Fuqua film upsets crime family
The new film from Antoine Fuqua and Nicholas Pileggi is facing some trouble from members of a real life crime family who are being consulted and featured in the film.
The film is in early development, and as with many films that Fuqua works on, the director likes to do real research with police and criminals alike to find out what the real story is. In this case it looks like the real research has caused him, and the film, a few problems.
Linda Schiro has filed a law suit against Morgan Creek looking to stop the release of the film that they are currently working on. She is the girlfriend if the Colombo crime family head Gregory Scarpa, nicknamed "The Grim Reaper" and her and her daughter, nicknamed "Little Linda", claim to have given interviews to the writer Nicholas Pileggi and the director Antoine Fuqua for their research on the film. In return they were promised US $150,000 for their life rights and roles as consultants on the film, which would presumably pay more yet again.
However this seems not to have materialised and so they are suing.
The film would look at the real life story of Gregory Scarpa and how he allegedly carried out dozens of murders over three decades for the crime family headed by Carmine "Junior" Persico who died in prison in 1994. To make the story even more interesting, The Hollywood Reporter story tells us that Scarpa allegedly had a relationship with a corrupt FBI agent Lindley DeVecchio.
To make the story even more murky, Schiro, who was the mistress of Scarpa, testified on behalf of the government against the FBI agent DeVecchio. The case was eventually dropped, but still, it's another strange twist in the relationships of all the characters.
It sounds a complex and dramatic story, with the one behind the scenes looking like it's trying to rival the real life story one.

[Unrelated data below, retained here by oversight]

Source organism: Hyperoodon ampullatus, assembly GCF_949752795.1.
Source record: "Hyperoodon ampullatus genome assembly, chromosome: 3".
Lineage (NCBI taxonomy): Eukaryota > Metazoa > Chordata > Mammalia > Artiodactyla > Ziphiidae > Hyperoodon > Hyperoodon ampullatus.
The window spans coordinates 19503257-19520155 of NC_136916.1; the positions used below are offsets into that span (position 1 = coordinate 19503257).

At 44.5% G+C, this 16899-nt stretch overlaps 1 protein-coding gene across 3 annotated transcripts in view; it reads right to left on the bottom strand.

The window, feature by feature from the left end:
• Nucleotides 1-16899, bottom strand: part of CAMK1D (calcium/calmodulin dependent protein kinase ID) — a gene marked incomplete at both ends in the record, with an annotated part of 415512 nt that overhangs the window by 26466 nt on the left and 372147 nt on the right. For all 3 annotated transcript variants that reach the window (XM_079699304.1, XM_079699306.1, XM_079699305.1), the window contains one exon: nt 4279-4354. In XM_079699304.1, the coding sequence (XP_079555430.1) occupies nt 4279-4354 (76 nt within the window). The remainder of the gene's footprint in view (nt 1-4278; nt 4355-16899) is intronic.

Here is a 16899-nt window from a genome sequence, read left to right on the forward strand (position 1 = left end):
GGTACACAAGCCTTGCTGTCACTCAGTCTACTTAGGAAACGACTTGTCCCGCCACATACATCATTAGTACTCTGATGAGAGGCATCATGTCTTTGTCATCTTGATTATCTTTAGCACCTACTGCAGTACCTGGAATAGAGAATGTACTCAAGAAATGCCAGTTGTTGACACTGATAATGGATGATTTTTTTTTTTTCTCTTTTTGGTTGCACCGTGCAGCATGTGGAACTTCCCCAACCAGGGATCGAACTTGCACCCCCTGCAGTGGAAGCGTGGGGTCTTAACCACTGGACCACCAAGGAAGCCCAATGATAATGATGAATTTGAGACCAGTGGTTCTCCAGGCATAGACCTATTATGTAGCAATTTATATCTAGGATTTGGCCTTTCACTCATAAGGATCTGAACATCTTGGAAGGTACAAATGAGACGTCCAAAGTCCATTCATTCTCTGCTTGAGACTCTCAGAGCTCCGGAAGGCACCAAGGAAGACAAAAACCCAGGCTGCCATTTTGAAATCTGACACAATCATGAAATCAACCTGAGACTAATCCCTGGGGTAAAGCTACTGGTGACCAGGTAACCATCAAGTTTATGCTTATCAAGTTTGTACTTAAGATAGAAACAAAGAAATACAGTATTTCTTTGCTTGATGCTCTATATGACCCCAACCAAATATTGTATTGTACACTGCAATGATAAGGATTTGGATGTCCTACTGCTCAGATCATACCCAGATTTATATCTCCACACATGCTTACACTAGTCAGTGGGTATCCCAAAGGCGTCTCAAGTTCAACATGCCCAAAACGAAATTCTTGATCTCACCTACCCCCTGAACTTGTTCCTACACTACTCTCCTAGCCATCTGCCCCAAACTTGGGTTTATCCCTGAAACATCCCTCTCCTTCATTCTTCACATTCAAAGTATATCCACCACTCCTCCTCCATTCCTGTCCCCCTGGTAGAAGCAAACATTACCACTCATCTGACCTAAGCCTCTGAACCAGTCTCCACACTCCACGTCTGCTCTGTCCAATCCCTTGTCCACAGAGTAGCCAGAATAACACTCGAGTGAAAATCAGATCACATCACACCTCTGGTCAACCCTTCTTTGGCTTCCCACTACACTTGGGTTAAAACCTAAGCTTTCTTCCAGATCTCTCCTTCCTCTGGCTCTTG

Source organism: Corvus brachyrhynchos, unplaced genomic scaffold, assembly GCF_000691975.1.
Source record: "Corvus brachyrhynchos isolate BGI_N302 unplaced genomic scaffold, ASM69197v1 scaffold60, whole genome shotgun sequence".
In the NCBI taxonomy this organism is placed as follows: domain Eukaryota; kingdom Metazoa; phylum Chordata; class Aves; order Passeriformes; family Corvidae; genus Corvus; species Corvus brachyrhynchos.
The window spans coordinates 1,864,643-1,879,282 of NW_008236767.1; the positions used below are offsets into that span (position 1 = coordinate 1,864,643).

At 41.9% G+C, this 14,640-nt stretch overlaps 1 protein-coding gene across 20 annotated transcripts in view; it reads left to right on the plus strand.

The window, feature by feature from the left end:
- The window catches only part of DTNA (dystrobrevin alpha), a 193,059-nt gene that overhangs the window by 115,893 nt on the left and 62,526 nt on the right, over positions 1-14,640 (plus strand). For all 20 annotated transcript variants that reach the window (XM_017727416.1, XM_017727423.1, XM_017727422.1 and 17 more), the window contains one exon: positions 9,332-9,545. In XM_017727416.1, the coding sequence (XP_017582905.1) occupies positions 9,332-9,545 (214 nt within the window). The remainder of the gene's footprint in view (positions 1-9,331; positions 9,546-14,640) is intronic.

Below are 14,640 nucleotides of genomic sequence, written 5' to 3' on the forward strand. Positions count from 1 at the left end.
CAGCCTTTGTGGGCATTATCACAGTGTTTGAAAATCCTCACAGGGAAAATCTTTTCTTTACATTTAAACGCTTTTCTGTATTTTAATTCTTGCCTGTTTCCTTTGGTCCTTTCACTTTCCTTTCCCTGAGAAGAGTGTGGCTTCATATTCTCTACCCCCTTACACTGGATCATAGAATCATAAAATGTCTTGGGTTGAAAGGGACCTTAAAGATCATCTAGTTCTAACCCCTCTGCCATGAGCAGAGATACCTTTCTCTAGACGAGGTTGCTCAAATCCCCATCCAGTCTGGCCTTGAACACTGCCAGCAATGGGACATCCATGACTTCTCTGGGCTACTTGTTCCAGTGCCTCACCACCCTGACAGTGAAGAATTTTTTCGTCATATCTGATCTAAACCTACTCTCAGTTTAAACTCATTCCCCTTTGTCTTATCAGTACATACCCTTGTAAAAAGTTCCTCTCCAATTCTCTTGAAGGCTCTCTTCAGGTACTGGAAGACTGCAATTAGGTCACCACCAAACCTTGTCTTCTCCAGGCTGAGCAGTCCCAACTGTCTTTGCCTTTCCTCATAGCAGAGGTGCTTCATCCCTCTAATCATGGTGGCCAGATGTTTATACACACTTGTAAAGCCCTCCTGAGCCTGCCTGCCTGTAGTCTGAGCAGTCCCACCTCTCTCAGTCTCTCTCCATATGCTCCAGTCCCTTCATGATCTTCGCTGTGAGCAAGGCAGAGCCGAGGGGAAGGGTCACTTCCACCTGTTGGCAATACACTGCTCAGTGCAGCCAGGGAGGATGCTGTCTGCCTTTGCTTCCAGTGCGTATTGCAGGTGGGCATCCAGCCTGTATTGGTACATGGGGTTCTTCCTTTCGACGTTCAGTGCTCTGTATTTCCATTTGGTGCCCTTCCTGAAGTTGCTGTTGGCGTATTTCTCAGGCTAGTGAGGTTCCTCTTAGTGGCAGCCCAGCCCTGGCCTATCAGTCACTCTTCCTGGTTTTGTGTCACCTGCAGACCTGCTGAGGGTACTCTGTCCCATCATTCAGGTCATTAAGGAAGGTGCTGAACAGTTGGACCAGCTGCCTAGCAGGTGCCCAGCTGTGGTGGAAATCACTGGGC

The studio representatives are saying that they haven't even seen the lawsuit and deny any wrong doing, but then the people behind the suit were involved with a crime family. Their lawyers and the suit says:
"Morgan Creek made said promises with the intent to defraud plaintiffs, and for the purpose of inducing plaintiffs to rely upon said promises by providing interviews with the producers, screenwriter and director."
Meanwhile, Morgan Creek are in denial saying that the film isn't slowing down and that Fuqua and Pileggi are continuing to meet and work on the project with a green light decision on the film being made very soon, a decision that would be coming anyway.
The article talks about two other law suits which are a bit confusing, one is about a book that has nothing to do with the film, so that's out the window, and the other is that an amended suit is set to arrive today on claims that Nicolas Cage and Ethan Hawke were set to play roles in the film. Now it's a little confusing if this is the same law suit from Schiro or not, and what it has to do with anything. Suffice to say the film is facing a bit of a tough time to get made if it does get the greenlight.
To use a much overused phrase and one that is used for all manner of evils, in this current economic climate, perhaps it would be easier just to not green light it and move on.